Title: You and Me: We're Opposites
Author: Harriet Ziefert
Illustrator: Ethan Long
Find this book at your library

Zoo animals tell each other how their opposites.

CLEL Bell Awards Announced!!

Thu, 2014-02-06 15:10
The Colorado Libraries for Early Literacy (CLEL) announced the winners of their Bell Picture Book Awards this morning!!

These awards have been given to recognize five picture books from 2013 that provide excellent support for early literacy development in children around five key practices: Read, Talk, Sing, Write and Play.

Without any further ado, here are the 2014 CLEL Bell Awards!!!
(click on each title to see Early Literacy Activity Ideas from CLEL)

Title: Open This Little Book
Author: Jesse Klausmeier
Illustrator: Suzy Lee
Find this book at your library

"Readers open the cover to discover five characters, each with their own little book, all within the pages of the first. Open This Little Book celebrates the pleasures of reading, sharing stories, and having a book of your own."
- Synopsis by CLELTitle: Moo!Author: David LaRochelleIllustrator: Mike WohnoutkaFind this book at your library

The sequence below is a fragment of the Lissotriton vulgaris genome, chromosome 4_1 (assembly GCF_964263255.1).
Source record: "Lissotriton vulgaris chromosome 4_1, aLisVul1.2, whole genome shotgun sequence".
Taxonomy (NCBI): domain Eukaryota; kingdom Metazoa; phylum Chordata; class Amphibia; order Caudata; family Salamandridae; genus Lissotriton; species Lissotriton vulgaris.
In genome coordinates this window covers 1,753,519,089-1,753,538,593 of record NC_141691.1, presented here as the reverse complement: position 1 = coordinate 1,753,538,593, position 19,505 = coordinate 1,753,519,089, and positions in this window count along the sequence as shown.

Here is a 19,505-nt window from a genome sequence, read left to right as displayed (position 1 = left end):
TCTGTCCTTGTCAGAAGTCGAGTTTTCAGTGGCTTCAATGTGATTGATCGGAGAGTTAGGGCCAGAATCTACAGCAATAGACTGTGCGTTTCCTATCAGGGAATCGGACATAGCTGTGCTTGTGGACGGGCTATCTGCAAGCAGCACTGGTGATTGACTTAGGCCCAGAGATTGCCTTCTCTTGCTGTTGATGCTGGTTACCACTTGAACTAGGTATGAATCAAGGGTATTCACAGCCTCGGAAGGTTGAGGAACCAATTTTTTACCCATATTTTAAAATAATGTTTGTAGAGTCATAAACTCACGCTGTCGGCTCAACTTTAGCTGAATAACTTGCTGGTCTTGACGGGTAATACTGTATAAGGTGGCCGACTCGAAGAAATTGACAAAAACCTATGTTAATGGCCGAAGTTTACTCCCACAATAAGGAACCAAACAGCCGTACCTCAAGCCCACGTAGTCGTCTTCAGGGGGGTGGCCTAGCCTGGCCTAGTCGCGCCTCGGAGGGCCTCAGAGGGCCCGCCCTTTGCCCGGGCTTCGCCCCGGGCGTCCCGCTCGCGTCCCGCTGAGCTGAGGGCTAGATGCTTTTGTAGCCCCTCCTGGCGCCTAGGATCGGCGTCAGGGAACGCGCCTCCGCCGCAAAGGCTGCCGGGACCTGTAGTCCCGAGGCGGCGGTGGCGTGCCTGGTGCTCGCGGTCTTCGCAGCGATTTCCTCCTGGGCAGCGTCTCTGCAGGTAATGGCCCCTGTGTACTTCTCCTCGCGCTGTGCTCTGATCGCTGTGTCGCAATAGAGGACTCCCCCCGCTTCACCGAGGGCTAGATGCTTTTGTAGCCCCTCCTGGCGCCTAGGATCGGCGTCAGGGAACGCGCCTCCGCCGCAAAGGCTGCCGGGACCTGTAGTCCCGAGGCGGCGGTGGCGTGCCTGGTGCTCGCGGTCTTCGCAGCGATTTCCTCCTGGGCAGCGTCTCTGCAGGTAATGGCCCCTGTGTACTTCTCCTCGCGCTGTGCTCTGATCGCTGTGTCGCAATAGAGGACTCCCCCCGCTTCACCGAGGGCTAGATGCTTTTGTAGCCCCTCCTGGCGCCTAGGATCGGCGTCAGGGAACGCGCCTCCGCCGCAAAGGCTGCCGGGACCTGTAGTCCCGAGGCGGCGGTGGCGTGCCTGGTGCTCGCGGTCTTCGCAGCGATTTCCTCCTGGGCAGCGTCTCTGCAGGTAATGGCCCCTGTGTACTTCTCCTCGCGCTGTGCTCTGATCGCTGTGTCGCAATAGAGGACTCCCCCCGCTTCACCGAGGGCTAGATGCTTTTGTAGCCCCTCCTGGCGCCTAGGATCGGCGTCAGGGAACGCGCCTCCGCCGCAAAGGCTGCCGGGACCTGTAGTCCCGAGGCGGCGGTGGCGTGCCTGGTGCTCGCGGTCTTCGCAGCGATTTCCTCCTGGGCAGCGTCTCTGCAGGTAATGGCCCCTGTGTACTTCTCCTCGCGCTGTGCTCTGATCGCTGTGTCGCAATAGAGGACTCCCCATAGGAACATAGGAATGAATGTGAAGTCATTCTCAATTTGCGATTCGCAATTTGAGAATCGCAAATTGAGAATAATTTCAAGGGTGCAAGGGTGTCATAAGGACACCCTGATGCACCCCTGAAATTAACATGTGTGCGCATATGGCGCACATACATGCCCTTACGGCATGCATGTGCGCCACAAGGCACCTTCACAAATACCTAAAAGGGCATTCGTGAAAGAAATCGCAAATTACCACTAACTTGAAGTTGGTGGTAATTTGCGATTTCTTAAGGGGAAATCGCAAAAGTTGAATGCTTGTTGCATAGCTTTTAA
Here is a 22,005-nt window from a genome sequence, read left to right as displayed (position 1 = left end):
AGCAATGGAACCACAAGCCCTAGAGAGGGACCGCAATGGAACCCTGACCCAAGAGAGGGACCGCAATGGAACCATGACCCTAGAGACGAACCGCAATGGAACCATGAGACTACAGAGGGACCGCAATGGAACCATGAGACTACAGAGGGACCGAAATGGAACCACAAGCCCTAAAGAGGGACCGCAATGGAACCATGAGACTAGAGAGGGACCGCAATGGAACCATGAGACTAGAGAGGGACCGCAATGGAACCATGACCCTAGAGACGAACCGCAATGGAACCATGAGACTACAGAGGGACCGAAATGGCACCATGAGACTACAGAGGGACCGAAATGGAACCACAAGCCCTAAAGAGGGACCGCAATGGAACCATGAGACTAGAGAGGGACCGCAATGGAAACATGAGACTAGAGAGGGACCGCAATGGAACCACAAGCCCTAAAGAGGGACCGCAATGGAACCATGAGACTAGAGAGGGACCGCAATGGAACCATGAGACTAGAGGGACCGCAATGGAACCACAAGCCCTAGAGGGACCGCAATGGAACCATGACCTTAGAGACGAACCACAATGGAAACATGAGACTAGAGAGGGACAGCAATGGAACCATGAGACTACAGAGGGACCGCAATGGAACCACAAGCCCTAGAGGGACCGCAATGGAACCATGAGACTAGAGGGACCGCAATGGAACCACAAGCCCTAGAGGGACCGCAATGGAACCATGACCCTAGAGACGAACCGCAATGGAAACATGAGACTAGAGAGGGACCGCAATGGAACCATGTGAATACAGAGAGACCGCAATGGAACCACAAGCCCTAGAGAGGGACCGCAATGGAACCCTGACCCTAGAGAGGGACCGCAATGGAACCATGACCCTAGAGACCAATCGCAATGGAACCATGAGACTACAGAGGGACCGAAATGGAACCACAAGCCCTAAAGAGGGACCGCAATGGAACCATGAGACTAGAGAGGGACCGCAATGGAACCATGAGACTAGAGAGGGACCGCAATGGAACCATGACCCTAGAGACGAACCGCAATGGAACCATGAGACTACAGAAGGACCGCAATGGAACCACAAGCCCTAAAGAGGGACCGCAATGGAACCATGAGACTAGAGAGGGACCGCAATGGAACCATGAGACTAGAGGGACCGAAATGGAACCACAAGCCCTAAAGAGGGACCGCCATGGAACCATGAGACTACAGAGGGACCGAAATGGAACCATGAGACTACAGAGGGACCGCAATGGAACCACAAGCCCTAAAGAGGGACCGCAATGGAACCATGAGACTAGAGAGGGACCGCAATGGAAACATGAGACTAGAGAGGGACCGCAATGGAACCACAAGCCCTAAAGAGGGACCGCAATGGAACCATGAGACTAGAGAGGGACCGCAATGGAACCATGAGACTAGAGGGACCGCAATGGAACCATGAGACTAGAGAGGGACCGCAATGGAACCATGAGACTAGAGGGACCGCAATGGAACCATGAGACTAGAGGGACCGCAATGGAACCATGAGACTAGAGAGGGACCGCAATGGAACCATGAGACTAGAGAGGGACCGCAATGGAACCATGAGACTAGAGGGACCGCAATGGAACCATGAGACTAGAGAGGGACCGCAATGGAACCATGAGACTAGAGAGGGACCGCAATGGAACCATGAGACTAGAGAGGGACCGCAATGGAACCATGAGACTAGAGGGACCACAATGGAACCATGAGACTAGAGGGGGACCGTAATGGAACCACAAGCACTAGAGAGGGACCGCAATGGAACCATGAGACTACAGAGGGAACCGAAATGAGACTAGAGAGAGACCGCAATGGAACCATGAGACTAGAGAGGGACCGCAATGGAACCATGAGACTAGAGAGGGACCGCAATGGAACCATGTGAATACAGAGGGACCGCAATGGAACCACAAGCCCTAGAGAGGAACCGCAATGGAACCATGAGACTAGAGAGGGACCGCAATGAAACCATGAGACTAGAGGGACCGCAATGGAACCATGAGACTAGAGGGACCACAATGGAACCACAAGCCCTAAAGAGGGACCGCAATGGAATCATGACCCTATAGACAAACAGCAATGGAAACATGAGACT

"A very vocal cow commandeers the farmer’s car and sets off on an adventure. The entire story is told with just two words: Moo! and Baa! The speech bubbles and the very limited vocabulary help children make the critical connection between the words we say and the print on the page."- Synopsis by CLELTitle: Nighty-Night, CooperAuthor: Laura NumeroffIllustrator: Lynn MunsingerFind this book at your library
"A small kangaroo requests song after song to help him fall asleep, and his mother obliges by making up her own words to familiar tunes. Singing songs together is a powerful way to build phonological awareness skills and vocabulary, and Nighty-Night, Cooper models how a parent can use songs to create a comforting bedtime routine with a child."-Synopsis by CLELTitle: Things I Can DoAuthor: Jeff MackFind this book at your library